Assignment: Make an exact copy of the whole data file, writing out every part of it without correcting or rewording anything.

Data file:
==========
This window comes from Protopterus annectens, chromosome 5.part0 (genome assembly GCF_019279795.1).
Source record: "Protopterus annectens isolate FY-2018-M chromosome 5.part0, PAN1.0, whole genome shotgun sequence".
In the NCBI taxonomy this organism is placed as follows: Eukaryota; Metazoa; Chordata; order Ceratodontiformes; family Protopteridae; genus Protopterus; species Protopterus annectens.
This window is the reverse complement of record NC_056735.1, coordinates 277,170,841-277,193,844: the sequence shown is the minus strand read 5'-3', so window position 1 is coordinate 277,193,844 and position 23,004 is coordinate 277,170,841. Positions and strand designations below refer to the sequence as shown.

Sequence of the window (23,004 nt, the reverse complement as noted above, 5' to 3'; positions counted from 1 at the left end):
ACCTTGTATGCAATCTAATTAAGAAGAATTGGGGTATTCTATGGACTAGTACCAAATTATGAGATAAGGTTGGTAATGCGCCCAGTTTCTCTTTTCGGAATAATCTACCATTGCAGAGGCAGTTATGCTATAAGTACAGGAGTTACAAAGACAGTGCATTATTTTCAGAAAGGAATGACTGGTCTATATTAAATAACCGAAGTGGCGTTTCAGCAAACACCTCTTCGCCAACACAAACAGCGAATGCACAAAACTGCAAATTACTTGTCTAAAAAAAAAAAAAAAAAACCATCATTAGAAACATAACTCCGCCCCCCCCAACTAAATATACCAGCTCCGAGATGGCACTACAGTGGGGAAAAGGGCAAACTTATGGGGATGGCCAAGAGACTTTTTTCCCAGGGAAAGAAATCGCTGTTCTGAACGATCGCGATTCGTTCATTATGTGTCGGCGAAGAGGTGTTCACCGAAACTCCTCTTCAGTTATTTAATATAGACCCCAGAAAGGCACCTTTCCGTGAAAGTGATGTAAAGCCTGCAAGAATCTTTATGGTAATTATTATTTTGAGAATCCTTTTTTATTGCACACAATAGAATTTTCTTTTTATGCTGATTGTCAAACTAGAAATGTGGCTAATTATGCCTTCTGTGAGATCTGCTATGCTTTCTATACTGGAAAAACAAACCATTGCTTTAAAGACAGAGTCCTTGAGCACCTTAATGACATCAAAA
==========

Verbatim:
This window comes from Protopterus annectens, chromosome 5.part0 (genome assembly GCF_019279795.1).
Source record: "Protopterus annectens isolate FY-2018-M chromosome 5.part0, PAN1.0, whole genome shotgun sequence".
In the NCBI taxonomy this organism is placed as follows: Eukaryota; Metazoa; Chordata; order Ceratodontiformes; family Protopteridae; genus Protopterus; species Protopterus annectens.
This window is the reverse complement of record NC_056735.1, coordinates 277,170,841-277,193,844: the sequence shown is the minus strand read 5'-3', so window position 1 is coordinate 277,193,844 and position 23,004 is coordinate 277,170,841. Positions and strand designations below refer to the sequence as shown.

Sequence of the window (23,004 nt, the reverse complement as noted above, 5' to 3'; positions counted from 1 at the left end):
ACCTTGTATGCAATCTAATTAAGAAGAATTGGGGTATTCTATGGACTAGTACCAAATTATGAGATAAGGTTGGTAATGCGCCCAGTTTCTCTTTTCGGAATAATCTACCATTGCAGAGGCAGTTATGCTATAAGTACAGGAGTTACAAAGACAGTGCATTATTTTCAGAAAGGAATGACTGGTCTATATTAAATAACCGAAGTGGCGTTTCAGCAAACACCTCTTCGCCAACACAAACAGCGAATGCACAAAACTGCAAATTACTTGTCTAAAAAAAAAAAAAAAAAACCATCATTAGAAACATAACTCCGCCCCCCCCAACTAAATATACCAGCTCCGAGATGGCACTACAGTGGGGAAAAGGGCAAACTTATGGGGATGGCCAAGAGACTTTTTTCCCAGGGAAAGAAATCGCTGTTCTGAACGATCGCGATTCGTTCATTATGTGTCGGCGAAGAGGTGTTCACCGAAACTCCTCTTCAGTTATTTAATATAGACCCCAGAAAGGCACCTTTCCGTGAAAGTGATGTAAAGCCTGCAAGAATCTTTATGGTAATTATTATTTTGAGAATCCTTTTTTATTGCACACAATAGAATTTTCTTTTTATGCTGATTGTCAAACTAGAAATGTGGCTAATTATGCCTTCTGTGAGATCTGCTATGCTTTCTATACTGGAAAAACAAACCATTGCTTTAAAGACAGAGTCCTTGAGCACCTTAATGACATCAAAA